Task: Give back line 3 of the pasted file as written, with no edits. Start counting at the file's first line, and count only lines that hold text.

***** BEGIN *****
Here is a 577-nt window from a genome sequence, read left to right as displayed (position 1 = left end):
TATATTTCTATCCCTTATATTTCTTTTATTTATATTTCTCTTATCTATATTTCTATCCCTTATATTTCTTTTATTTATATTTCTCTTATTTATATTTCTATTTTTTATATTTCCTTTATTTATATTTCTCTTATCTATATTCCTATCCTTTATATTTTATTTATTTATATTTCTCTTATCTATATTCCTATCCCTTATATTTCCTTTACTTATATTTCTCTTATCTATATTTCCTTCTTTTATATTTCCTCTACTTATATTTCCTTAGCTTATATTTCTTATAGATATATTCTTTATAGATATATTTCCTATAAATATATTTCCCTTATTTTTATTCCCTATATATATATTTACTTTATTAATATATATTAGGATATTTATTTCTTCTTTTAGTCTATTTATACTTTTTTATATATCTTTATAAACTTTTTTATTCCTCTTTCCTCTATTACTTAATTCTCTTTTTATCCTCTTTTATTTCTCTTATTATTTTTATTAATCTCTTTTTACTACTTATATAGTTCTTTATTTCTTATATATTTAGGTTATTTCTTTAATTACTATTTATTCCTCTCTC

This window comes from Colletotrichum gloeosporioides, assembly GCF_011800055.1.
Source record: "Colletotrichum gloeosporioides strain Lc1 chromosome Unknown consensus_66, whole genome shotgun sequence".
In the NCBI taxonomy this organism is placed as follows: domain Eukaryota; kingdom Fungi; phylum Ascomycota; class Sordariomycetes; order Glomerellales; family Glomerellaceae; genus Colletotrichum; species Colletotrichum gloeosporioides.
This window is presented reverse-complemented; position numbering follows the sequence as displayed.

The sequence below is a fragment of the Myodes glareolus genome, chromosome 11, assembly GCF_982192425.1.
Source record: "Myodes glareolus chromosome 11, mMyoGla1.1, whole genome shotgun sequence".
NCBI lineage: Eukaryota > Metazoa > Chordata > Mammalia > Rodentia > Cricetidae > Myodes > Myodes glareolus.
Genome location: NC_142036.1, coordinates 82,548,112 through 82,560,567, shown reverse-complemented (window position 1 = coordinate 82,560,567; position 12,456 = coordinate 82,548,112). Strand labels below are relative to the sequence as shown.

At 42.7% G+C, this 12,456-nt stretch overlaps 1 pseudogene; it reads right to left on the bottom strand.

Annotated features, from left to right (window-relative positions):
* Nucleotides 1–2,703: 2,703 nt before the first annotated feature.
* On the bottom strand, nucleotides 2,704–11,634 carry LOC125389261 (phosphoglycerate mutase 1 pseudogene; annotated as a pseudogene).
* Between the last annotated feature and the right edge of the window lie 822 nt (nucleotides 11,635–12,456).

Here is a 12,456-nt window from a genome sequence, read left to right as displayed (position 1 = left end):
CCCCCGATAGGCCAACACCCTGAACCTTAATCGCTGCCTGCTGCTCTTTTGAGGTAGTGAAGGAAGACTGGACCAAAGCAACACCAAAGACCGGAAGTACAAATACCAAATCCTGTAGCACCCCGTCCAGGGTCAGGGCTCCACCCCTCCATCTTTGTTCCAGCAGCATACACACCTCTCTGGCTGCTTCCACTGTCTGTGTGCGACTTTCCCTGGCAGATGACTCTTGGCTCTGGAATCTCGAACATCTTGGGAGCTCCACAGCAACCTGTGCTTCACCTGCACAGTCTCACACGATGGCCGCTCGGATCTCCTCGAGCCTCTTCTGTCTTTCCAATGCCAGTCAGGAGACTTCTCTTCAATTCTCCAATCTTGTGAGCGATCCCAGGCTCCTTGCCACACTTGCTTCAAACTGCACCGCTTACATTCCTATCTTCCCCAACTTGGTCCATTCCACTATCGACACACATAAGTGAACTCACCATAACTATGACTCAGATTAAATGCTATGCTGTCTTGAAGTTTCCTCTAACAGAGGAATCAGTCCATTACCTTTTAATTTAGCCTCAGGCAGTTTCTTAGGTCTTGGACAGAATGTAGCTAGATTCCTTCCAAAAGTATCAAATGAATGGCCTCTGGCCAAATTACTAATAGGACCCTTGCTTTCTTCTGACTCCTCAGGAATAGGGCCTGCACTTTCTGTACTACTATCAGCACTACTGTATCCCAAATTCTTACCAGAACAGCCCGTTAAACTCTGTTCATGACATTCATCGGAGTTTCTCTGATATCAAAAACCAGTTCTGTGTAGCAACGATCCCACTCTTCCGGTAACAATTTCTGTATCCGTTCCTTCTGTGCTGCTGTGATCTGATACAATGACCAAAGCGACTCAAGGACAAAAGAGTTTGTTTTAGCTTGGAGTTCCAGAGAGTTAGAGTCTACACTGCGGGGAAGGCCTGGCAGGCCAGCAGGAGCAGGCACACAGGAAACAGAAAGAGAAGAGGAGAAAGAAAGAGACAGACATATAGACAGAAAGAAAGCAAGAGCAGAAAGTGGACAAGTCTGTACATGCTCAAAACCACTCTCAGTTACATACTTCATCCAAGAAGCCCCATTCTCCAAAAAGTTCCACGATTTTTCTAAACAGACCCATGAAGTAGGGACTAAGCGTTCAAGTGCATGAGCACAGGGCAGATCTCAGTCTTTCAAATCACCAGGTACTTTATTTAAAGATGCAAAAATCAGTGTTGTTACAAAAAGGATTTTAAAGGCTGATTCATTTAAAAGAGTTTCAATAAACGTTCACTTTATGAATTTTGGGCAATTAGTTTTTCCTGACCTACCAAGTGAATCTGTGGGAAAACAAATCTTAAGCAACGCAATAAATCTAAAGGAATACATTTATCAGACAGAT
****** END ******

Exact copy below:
This window comes from Colletotrichum gloeosporioides, assembly GCF_011800055.1.